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Experimental Characterization of Bonded Microcoolers for Hot Spot Removal

[+] Author Affiliations
Yan Zhang, Christine Hoffman, Ali Shakouri

University of California at Santa Cruz, Santa Cruz, CA

Gehong Zeng

University of California at Santa Barbara, Santa Barbara, CA

Peng Wang, Avram Bar-Cohen

University of Maryland, College Park, MD

Paper No. IPACK2005-73466, pp. 2189-2197; 9 pages
doi:10.1115/IPACK2005-73466
From:
  • ASME 2005 Pacific Rim Technical Conference and Exhibition on Integration and Packaging of MEMS, NEMS, and Electronic Systems collocated with the ASME 2005 Heat Transfer Summer Conference
  • Advances in Electronic Packaging, Parts A, B, and C
  • San Francisco, California, USA, July 17–22, 2005
  • Conference Sponsors: Heat Transfer Division and Electronic and Photonic Packaging Division
  • ISBN: 0-7918-4200-2 | eISBN: 0-7918-3762-9
  • Copyright © 2005 by ASME

abstract

In this paper we describe the experimental results of Si/SiGe superlattice microcoolers, which are used to cool the target hot spot on a 65μm-thick silicon substrate. The device areas under test range from 50×50 to 150×150 μm2 . We measured the cooling temperature at the hot spot region versus the current supplied to the microcooler, as well as the thermal resistance, and the cooling power density (CPD, also defined as heat flux — the flow of heat per unit area in W/cm2 ) of these devices. The experimental results show the maximum cooling at the hot spot region approaches 1°C for device area 150×150μm2 at 80°C, and CPD up to ∼110W/cm2 for device area 50×50×2 μm2 (two 50×50μm2 device array, as illustrated in Figure 3) at 80°C. The two-chip bonded configuration will allow the integration of spot coolers and integrated circuit chips with minimum impact on the processing of microelectronic devices. Key parameters limiting the cooling performance at the hot spots are also discussed.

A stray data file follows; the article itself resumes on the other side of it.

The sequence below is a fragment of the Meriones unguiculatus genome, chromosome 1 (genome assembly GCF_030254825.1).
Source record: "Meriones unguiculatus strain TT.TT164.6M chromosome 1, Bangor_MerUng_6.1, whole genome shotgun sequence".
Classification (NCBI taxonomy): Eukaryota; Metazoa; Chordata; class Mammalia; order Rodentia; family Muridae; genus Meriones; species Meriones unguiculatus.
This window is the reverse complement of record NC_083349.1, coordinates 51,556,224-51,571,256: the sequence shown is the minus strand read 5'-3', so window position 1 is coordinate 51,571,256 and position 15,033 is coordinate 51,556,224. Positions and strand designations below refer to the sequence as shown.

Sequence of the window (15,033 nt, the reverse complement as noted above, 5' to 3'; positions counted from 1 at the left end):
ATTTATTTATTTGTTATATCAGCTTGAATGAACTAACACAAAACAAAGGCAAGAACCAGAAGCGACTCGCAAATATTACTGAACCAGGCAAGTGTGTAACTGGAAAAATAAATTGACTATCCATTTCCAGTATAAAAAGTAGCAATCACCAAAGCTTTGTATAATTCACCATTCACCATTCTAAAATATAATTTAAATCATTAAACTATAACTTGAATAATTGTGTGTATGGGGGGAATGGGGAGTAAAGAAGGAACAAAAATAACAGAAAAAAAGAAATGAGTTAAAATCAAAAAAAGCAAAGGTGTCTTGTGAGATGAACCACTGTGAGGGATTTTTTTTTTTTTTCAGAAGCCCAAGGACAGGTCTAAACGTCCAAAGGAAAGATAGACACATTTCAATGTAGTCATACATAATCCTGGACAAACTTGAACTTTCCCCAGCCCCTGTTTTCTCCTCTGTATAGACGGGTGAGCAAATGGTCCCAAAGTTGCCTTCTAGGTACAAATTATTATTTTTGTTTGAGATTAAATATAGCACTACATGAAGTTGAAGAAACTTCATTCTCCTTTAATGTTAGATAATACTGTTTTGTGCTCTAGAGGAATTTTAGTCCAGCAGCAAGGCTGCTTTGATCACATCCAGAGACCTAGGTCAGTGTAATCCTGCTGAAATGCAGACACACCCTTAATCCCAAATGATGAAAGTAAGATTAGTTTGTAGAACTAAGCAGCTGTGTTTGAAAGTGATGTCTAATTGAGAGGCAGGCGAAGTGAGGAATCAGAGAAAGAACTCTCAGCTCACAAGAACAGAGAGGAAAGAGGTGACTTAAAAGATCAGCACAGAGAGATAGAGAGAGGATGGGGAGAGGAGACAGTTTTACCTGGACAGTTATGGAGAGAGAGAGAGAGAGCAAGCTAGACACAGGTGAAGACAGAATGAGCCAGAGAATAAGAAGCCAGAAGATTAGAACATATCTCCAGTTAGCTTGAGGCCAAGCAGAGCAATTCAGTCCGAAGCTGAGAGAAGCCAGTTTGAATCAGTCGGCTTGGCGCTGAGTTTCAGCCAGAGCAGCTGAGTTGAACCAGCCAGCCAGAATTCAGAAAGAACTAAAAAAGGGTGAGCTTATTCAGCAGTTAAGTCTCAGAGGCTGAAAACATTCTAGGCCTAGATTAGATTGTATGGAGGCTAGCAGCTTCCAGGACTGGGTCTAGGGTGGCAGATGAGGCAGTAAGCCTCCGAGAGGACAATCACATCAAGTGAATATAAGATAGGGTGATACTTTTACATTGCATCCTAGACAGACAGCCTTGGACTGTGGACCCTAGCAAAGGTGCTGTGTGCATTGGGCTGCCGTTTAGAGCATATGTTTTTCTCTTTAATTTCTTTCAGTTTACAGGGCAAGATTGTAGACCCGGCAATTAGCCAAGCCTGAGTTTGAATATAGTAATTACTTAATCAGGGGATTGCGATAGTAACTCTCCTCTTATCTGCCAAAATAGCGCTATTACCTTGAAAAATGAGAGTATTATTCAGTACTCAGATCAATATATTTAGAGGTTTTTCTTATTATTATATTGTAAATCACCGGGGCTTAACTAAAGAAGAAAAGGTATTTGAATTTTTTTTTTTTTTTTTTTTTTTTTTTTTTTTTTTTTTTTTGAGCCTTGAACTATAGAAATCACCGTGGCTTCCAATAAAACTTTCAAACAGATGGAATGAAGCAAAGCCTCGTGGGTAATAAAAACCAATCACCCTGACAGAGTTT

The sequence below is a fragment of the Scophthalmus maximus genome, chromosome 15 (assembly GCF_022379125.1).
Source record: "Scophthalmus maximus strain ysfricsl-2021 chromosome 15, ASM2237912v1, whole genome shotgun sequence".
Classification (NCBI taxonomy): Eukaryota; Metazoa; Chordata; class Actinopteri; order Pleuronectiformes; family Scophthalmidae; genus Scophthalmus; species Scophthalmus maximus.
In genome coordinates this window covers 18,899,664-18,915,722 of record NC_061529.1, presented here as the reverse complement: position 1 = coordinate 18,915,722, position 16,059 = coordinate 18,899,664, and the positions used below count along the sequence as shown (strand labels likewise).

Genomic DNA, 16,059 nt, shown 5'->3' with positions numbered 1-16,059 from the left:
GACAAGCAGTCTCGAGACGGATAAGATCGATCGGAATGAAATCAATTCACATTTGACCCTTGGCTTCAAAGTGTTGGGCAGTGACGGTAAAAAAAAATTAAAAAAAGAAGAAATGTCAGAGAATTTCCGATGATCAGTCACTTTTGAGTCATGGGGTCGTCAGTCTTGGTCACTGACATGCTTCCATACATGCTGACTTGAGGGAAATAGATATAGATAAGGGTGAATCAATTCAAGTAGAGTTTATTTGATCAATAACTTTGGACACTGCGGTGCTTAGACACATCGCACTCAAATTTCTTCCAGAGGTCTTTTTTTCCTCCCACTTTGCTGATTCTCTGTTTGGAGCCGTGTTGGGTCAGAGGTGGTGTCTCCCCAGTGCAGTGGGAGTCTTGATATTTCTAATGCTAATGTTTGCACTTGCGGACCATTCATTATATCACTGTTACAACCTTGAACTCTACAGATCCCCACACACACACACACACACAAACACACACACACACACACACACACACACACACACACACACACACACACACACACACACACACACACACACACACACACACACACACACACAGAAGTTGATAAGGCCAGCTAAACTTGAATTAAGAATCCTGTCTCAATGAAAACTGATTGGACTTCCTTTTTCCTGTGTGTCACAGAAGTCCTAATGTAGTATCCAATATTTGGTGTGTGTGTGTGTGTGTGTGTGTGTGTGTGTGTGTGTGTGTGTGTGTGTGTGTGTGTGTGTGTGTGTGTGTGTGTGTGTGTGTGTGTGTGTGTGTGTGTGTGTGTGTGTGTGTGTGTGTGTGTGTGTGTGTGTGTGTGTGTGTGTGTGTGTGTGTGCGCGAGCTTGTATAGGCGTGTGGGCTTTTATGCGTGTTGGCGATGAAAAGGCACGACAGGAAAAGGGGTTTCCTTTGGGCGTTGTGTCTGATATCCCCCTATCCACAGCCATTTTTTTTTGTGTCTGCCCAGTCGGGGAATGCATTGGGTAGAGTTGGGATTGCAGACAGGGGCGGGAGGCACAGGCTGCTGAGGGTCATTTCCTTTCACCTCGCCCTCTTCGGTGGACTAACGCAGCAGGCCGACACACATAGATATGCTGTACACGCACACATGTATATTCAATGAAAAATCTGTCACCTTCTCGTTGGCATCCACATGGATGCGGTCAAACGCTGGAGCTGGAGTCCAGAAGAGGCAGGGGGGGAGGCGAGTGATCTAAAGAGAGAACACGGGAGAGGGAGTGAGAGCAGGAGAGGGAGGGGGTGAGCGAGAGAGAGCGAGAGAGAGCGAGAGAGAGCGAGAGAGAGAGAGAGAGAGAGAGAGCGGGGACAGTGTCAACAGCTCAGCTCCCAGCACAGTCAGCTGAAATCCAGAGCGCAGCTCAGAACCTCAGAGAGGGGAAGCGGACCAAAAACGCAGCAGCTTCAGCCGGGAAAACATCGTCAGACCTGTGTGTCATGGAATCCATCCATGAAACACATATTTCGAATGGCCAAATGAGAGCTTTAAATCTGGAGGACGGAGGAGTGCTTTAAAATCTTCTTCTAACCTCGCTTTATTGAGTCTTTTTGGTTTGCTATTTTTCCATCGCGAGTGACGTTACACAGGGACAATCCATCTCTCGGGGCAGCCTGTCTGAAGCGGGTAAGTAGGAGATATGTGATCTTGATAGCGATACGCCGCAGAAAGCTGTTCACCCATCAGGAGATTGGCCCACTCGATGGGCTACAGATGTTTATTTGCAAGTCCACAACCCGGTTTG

Copyright © 2005 by ASME

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